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Judge tosses suit over broken promises.
Deep in your heart you always knew this was true, but now it’s the law: U.S. District Judge Andrea Woods ruled last month that a politician’s campaign promises are worthless as a four-card flush. Or at least not actionable.
Illinois Republican Congressman Aaron Schock got himself indicted on fraud charges for using his campaign funds and government money to fund lavish trips for himself and his friends. (Schock has long been the subject of gay rumors, and on some of those trips, he was accompanied by a man he referred to as his “personal photographer.”)
Schock was a strong fiscal conservative when it came to his money, but honey, he was going through yours like a fat lady on a milkshake. He resigned from Congress when it all became public.
One of Schock’s political donors, a man by the name of Howard Foster, up and sued Schock for mail and wire fraud for soliciting campaign contributions on the basis that he was an honest politician.
Foster says that you shouldn’t be able to claim you’re honest in your campaign commercials and literature if you are not. Shenanigans like that should be against the law.
Judge Wood scratched her head and decided the following (which I am showing you pretty much in full, because you won’t believe me otherwise):
“. . . But courts reviewing communications in other contexts have long referred to campaign speech as the paradigm of unreliable puffery. Generic claims of honesty and integrity are too vague to be considered definitive representations upon which Foster, or any reasonable person, could rely. The elevated skepticism directed toward political communications only pushed Schock’s statements further into the realm of inactionable puffery.”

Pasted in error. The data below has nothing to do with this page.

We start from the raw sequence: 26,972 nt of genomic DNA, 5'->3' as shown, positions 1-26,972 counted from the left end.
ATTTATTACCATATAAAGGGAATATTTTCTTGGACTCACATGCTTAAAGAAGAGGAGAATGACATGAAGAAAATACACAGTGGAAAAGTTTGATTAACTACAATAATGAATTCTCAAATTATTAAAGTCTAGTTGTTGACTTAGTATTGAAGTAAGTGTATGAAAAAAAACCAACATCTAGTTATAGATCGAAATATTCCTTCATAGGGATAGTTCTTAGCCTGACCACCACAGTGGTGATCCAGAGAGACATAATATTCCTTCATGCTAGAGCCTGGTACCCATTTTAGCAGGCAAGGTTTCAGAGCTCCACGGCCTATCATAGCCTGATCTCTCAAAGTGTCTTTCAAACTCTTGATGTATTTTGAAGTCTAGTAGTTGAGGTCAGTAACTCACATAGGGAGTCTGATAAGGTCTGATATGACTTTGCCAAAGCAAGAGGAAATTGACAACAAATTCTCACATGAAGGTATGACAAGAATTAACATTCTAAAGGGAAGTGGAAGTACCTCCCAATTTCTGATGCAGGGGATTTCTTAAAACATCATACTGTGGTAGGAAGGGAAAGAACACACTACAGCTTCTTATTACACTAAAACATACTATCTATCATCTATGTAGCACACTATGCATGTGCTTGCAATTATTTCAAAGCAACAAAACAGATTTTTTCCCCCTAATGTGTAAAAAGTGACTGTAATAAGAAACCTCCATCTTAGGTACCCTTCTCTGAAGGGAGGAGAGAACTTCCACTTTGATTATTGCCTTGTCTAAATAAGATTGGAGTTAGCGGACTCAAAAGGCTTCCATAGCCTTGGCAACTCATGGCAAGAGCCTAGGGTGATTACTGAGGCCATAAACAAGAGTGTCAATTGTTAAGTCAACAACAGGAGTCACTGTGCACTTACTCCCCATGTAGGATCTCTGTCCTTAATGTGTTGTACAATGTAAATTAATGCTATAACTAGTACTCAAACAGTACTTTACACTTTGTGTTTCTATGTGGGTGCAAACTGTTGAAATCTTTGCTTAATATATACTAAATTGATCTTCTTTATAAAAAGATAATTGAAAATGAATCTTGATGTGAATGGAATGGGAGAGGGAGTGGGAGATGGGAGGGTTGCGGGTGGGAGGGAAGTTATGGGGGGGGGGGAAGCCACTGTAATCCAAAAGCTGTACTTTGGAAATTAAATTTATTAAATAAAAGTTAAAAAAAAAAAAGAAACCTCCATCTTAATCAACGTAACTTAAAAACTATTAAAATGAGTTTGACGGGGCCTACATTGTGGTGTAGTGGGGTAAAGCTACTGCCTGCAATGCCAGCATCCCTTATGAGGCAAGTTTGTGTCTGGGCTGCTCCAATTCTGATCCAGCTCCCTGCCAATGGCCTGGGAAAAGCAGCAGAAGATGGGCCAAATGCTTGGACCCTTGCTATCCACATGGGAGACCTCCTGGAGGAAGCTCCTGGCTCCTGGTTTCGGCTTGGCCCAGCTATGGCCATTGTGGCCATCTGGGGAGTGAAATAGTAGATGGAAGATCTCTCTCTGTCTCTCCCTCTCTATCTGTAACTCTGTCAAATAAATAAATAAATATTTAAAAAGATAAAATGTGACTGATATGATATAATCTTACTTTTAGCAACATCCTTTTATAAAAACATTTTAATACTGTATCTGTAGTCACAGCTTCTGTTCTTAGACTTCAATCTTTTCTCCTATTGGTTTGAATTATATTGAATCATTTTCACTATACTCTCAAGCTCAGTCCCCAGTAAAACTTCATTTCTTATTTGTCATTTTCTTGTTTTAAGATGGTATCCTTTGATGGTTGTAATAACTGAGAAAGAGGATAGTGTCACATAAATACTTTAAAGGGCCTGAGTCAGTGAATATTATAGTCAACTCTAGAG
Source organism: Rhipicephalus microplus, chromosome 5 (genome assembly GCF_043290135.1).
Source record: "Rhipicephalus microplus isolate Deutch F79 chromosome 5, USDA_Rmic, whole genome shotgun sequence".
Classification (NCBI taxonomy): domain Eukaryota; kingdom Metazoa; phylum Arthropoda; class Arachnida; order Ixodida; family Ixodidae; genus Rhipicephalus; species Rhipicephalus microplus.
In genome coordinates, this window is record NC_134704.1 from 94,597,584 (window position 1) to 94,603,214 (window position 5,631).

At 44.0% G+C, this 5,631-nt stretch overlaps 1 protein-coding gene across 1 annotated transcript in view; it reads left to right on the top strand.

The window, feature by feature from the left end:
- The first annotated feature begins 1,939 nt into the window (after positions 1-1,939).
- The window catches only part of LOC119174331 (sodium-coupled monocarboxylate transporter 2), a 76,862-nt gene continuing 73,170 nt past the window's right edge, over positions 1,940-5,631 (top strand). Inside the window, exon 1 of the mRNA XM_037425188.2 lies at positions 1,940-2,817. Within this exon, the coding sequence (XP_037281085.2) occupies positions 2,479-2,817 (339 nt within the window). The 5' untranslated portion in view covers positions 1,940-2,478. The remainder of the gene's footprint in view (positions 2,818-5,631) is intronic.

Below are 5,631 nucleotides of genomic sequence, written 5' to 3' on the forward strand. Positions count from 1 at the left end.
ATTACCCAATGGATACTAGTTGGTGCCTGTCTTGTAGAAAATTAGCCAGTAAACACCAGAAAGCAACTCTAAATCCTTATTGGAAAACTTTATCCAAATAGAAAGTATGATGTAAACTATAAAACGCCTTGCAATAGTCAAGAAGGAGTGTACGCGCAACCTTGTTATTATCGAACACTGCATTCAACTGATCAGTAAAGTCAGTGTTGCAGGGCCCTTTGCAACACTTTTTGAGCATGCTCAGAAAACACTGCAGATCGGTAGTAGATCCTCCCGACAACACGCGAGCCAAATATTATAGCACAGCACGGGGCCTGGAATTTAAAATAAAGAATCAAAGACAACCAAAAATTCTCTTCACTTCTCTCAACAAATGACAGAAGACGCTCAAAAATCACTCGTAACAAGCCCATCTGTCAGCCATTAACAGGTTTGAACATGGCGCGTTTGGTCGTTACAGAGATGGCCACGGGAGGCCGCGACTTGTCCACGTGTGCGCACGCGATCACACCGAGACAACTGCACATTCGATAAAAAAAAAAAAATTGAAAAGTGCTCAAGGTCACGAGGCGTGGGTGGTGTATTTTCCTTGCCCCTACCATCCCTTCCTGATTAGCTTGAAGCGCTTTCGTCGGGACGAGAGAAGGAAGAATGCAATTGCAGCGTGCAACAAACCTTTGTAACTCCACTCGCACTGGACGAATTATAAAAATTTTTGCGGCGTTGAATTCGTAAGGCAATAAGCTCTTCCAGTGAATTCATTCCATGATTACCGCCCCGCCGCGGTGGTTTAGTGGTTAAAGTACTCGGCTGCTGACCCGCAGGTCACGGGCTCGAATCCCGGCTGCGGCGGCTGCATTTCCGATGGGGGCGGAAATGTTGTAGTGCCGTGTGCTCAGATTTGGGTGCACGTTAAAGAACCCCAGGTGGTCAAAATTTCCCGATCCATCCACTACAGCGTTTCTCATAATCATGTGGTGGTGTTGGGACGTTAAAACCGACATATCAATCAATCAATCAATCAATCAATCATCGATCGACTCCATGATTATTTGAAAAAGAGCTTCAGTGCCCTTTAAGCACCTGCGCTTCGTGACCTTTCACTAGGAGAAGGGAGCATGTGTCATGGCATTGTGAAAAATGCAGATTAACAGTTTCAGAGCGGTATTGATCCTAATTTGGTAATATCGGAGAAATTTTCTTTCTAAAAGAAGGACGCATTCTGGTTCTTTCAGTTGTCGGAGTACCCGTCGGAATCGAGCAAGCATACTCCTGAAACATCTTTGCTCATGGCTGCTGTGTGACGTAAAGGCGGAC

“Inactionable puffery”—I’m gonna embroider that on a throw pillow for my bed—or maybe on a frilly ladies’ hankie that I can conveniently drop at political rallies, along with a raging lather of sassy.
Whether or not Aaron Schock eventually goes to jail, he will go down in history for setting the precedent that a candidate’s campaign promises are meaningless—and, in fact, puffery.
There is no truth to the rumor that the champagne was flowing in the White House Counsel’s Office last Thursday, upon learning of Judge Wood’s decision. In addition, there has been no independent verification of this alleged quote from White House counsel Don McGahn: “Judge Wood is a brilliant jurist. The president is relieved to know that the Trump fortune will always be protected from the legal claims of 50,000 unemployed coal miners.”
Bless his heart, Trump’s campaign promises have more twists than a pretzel factory.
Stop with the Hitler Stuff
Having learned absolutely diddle-squat from the April Hitler festivities hosted by White House press secretary Sean Spicer, the very next day North Carolina Republican state representative Larry Pittman compared Abraham Lincoln to Hitler.
I am not freekin’ fooling with you. Look it up.
As a sophomore letterman in the Facebook Debating Society, Pittman dropped this jewel when a Facebook commenter reminded Pittman that gay marriage is now the law and that Pittman should “get over it,” instead of wasting time repeatedly trying to re-introduce a bill to ban it.
Pittman’s response: “And if Hitler had won, should the world just get over it? Lincoln was the same sort [of] tyrant, and personally responsible for the deaths of over 800,000 Americans in a war that was unnecessary and unconstitutional.”
I’ve been thinking about this, and y’all, please. . . SOMEBODY HELP ME! My eyes are rolling so fast and hard that I’m screwing myself to the wall.
By the way, Pittman is the pastor of Ridgecrest Presbyterian Church, which makes me deathly afraid to ask what the Baptists think about Lincoln.
Hitler: everybody you disagree with is just like him. This divisive message is brought to you by Pettiness. Pettiness: now available at a store near you. Get yours today.
Happy May, and Hunker Down! This ain’t gonna be an easy time to be a citizen.